Notes from a talk by Eric Jacobson at the Educating for a Bright Future Conference held in Salorno, Italia
Its birth: Born right here in Italy, humanism tells us that humanity is a family with similar needs across the globe. Pico della Mirandola wrote about humanism, “To man it is granted to have whatever he chooses, to be whatever he wills”.
Tenets of Humanism: Rooted in Christianity, one of the original ideas of humanism was that humans were created in god’s image. Some of the tenets of humanism are:
Devotion to human welfare
A doctrine, attitude or way of life centered on human interests or values
Gives human dominion over other life forms
Promotes free will to develop “higher” human traits
Humanism in the Renaissance became a rebirth in celebrating and sanctifying the human experience. Instead of a denial of beauty, love, and individual joy, the human experience was being proposed as something divine, something that should not be suppressed. It also had a strong component of promoting free will. Humans had the ability to move towards God by promoting their higher qualities.
Its rise: Humanism had a major rise after World War II. Seventy million people died; half were soldiers, half were civilians. This was quite a shock to the world.
The late Dr. Haim Ginott, child psychologist and holocaust survivor wrote: “My eyes saw what no person should witness: gas chambers built by learned engineers. Children poisoned by educated physicians. Infants killed by trained nurses. Women and babies shot by high school and college graduates. So, I am suspicious of education. My request is: Help your children become human. Your efforts must never produce learned monsters, or skilled psychopaths… education is important only if it serves to make our children more human.”
This sentiment helped give rise to the United Nations, so that we might never suffer this type of catastrophe in the world again. The deployment of the atomic bomb made us realize we cannot afford another war. The authority of the UN has grown painfully and slowly over time, but has been hampered by geo- and socio-sentiments, and by capitalism. It still remains the vanguard and flagship for the humanist movement and strives to set a moral code for the world.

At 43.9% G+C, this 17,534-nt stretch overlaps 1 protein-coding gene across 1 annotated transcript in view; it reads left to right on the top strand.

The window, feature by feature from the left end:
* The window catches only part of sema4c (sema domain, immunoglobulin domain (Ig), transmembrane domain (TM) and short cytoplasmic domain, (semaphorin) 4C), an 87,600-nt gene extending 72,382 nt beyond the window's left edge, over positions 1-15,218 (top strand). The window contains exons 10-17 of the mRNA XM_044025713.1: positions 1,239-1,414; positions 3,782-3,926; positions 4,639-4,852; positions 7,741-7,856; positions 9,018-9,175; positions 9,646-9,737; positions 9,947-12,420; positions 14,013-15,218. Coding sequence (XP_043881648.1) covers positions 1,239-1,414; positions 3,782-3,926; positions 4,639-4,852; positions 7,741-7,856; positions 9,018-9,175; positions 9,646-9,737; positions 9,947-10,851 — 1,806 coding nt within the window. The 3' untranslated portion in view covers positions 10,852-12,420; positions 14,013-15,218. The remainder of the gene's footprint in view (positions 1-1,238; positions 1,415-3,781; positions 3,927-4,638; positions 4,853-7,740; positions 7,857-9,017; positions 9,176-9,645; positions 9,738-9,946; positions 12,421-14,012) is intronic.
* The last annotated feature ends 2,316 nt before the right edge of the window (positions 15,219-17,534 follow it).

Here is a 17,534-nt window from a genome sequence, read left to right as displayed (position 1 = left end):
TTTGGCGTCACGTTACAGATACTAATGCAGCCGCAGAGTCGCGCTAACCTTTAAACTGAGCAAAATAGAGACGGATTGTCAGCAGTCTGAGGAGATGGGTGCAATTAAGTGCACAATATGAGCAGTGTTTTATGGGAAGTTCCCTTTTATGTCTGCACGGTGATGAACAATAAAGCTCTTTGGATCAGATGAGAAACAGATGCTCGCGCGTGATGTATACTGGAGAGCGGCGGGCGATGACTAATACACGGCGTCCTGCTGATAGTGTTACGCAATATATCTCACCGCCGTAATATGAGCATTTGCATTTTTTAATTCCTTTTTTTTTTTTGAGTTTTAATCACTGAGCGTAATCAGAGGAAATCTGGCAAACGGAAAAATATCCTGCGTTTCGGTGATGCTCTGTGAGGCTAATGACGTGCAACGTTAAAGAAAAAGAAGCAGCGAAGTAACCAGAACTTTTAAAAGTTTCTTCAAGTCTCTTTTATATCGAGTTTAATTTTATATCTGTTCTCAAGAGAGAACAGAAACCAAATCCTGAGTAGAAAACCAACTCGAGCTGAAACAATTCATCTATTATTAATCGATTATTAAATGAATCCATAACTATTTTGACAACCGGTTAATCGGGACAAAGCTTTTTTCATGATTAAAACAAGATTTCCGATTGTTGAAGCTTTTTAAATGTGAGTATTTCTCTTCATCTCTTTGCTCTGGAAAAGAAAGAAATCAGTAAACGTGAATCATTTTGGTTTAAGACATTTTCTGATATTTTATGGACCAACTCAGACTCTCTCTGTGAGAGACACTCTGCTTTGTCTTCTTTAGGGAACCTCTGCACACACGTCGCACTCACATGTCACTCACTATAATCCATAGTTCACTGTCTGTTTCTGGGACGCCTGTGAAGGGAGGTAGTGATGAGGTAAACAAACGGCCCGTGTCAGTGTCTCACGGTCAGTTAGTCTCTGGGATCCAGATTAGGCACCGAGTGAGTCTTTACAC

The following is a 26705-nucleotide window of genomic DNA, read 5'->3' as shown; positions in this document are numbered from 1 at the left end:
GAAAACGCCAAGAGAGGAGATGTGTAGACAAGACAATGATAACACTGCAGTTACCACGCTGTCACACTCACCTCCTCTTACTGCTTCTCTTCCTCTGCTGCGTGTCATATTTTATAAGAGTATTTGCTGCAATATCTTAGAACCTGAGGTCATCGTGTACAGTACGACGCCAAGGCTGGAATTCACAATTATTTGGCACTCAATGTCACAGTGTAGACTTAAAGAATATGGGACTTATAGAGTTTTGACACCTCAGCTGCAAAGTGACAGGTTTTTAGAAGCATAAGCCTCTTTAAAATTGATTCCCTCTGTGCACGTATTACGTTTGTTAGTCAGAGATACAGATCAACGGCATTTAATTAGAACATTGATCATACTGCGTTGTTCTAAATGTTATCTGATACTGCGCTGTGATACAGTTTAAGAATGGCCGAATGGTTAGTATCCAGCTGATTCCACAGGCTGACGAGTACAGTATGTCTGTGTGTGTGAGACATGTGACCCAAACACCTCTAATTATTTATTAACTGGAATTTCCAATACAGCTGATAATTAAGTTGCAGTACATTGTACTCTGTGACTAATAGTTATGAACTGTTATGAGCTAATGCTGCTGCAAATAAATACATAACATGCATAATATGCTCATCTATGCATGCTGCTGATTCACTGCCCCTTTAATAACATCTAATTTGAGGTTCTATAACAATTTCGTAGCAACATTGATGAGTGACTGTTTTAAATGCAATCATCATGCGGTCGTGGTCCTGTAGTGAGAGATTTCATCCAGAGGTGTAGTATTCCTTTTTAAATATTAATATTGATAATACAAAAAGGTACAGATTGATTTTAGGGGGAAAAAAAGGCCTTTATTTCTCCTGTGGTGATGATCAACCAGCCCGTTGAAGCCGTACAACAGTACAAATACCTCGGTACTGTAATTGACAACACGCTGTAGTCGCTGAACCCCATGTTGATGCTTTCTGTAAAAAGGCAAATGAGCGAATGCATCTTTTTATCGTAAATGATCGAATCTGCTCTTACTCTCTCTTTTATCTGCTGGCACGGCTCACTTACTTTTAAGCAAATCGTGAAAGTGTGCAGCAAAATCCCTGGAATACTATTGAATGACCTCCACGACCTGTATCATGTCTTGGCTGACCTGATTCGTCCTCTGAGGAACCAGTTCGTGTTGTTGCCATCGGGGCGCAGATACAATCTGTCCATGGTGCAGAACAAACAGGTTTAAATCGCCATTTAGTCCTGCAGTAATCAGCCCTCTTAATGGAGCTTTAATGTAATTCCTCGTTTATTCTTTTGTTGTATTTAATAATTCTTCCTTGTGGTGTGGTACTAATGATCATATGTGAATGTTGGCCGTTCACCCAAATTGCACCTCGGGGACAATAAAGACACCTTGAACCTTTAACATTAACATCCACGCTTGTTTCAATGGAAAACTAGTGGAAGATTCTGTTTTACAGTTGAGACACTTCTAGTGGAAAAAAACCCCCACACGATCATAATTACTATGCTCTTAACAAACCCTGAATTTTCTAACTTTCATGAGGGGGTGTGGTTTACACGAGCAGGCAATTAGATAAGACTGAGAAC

Limitations of Humanism: Humanism is not a bad thing; it’s just not a complete thing. In writing about Neohumanism, Shrii P. R. Sarkar always begins with something good from humanism. However, here are some of the ways Humanism falls short:
–Separates humans from the rest of creation: I was taught in school growing up that human beings are animals at the top of the food chain. Anything beneath us we can eat, and anything that could eat us we should kill. This view puts human beings outside of the natural food chain and leads to such horrific acts as the mass murder of the North American bison population for idle entertainment while traveling.
–Unable to overcome limiting sentiments: Humanism has not been able to overcome limiting group sentiments. Our sense of self extended to our family, to our geographic region, and to the social groups we are part of, is natural and necessary. National sentiment can be a very positive step. But it can’t stop there. Humanism has not provided a path to go past these limiting sentiments.
–Progress has been based on technology supplying material need: Humanism defines progress by our ability to provide everyone with material goods, e.g. how many people have a refrigerator, cell phone, etc. With this view, technological progress is valued while our progress as a species is not. This idea can be summed up by this image, “A monkey driving a car… is still a monkey.”
–Sky-kissing arrogance: Humanism’s narrow view is not aligned with universal observations. Any open-minded observation about the universe should tell us that we are not masters on the top, but we are part of an integrated network. It is clear by the climate change crisis today that our decision making has been based on a very limited understanding, or narrow angle of vision of our place in creation. It is estimated that with our senses we perceive less than one percent of the physical waves around us. Yet, we have a very high opinion of our ability to understand and manipulate our environment.
–Commandeered by Secularists: Another problem with humanism is that it has become commandeered by secularists. As mathematicians unraveled the laws that operate the universe, and scientists showed how to predict and manipulate them, a godless version of humanism took shape, placing humans as masters of all creation. A view emerged that the laws controlling this universe are fixed and mechanistic. Any form of knowledge that did not conform to this mechanistic view was rejected as unscientific. As masters of all creation we don’t need God; we think we know how this universe works and we can make it work to our advantage.